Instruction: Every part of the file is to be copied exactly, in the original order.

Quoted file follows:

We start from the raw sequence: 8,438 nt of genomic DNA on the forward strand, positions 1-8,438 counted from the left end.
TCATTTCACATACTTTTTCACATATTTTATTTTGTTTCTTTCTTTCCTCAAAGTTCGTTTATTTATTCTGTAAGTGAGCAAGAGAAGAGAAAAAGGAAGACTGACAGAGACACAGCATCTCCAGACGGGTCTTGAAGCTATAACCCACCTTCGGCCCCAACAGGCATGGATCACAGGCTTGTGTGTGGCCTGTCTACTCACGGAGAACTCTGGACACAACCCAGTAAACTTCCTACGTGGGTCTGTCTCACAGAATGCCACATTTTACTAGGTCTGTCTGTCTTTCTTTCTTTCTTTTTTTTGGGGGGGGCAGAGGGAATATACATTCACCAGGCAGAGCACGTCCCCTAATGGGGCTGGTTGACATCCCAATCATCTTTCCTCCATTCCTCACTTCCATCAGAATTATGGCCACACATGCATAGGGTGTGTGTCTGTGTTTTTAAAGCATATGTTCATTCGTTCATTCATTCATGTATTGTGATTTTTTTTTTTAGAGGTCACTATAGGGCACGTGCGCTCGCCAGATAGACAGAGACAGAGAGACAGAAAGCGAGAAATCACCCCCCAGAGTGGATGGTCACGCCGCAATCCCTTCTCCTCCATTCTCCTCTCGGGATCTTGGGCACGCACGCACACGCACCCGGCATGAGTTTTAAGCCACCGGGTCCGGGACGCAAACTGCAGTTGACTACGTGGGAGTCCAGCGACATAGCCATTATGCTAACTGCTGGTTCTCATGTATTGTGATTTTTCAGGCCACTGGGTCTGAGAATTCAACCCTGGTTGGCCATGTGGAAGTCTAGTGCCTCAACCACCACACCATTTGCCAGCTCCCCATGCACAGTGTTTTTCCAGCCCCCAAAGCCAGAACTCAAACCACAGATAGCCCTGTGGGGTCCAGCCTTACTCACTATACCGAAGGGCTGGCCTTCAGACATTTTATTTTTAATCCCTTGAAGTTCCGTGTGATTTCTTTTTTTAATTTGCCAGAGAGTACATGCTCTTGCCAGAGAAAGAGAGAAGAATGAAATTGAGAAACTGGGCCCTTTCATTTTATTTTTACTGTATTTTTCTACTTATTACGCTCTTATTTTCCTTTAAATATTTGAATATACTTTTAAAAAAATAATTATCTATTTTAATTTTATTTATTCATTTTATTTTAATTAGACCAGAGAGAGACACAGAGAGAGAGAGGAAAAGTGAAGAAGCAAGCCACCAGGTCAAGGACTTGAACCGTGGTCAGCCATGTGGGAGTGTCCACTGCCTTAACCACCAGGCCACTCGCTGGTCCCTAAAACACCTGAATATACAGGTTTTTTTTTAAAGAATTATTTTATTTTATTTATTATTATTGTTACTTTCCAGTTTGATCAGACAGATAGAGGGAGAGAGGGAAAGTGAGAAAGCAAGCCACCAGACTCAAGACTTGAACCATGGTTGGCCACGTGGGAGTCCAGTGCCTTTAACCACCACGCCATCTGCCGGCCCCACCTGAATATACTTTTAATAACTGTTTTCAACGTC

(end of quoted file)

We start from the raw sequence: 8,438 nt of genomic DNA on the forward strand, positions 1-8,438 counted from the left end.
TCATTTCACATACTTTTTCACATATTTTATTTTGTTTCTTTCTTTCCTCAAAGTTCGTTTATTTATTCTGTAAGTGAGCAAGAGAAGAGAAAAAGGAAGACTGACAGAGACACAGCATCTCCAGACGGGTCTTGAAGCTATAACCCACCTTCGGCCCCAACAGGCATGGATCACAGGCTTGTGTGTGGCCTGTCTACTCACGGAGAACTCTGGACACAACCCAGTAAACTTCCTACGTGGGTCTGTCTCACAGAATGCCACATTTTACTAGGTCTGTCTGTCTTTCTTTCTTTCTTTTTTTTGGGGGGGGCAGAGGGAATATACATTCACCAGGCAGAGCACGTCCCCTAATGGGGCTGGTTGACATCCCAATCATCTTTCCTCCATTCCTCACTTCCATCAGAATTATGGCCACACATGCATAGGGTGTGTGTCTGTGTTTTTAAAGCATATGTTCATTCGTTCATTCATTCATGTATTGTGATTTTTTTTTTTAGAGGTCACTATAGGGCACGTGCGCTCGCCAGATAGACAGAGACAGAGAGACAGAAAGCGAGAAATCACCCCCCAGAGTGGATGGTCACGCCGCAATCCCTTCTCCTCCATTCTCCTCTCGGGATCTTGGGCACGCACGCACACGCACCCGGCATGAGTTTTAAGCCACCGGGTCCGGGACGCAAACTGCAGTTGACTACGTGGGAGTCCAGCGACATAGCCATTATGCTAACTGCTGGTTCTCATGTATTGTGATTTTTCAGGCCACTGGGTCTGAGAATTCAACCCTGGTTGGCCATGTGGAAGTCTAGTGCCTCAACCACCACACCATTTGCCAGCTCCCCATGCACAGTGTTTTTCCAGCCCCCAAAGCCAGAACTCAAACCACAGATAGCCCTGTGGGGTCCAGCCTTACTCACTATACCGAAGGGCTGGCCTTCAGACATTTTATTTTTAATCCCTTGAAGTTCCGTGTGATTTCTTTTTTTAATTTGCCAGAGAGTACATGCTCTTGCCAGAGAAAGAGAGAAGAATGAAATTGAGAAACTGGGCCCTTTCATTTTATTTTTACTGTATTTTTCTACTTATTACGCTCTTATTTTCCTTTAAATATTTGAATATACTTTTAAAAAAATAATTATCTATTTTAATTTTATTTATTCATTTTATTTTAATTAGACCAGAGAGAGACACAGAGAGAGAGAGGAAAAGTGAAGAAGCAAGCCACCAGGTCAAGGACTTGAACCGTGGTCAGCCATGTGGGAGTGTCCACTGCCTTAACCACCAGGCCACTCGCTGGTCCCTAAAACACCTGAATATACAGGTTTTTTTTTAAAGAATTATTTTATTTTATTTATTATTATTGTTACTTTCCAGTTTGATCAGACAGATAGAGGGAGAGAGGGAAAGTGAGAAAGCAAGCCACCAGACTCAAGACTTGAACCATGGTTGGCCACGTGGGAGTCCAGTGCCTTTAACCACCACGCCATCTGCCGGCCCCACCTGAATATACTTTTAATAACTGTTTTCAACGTC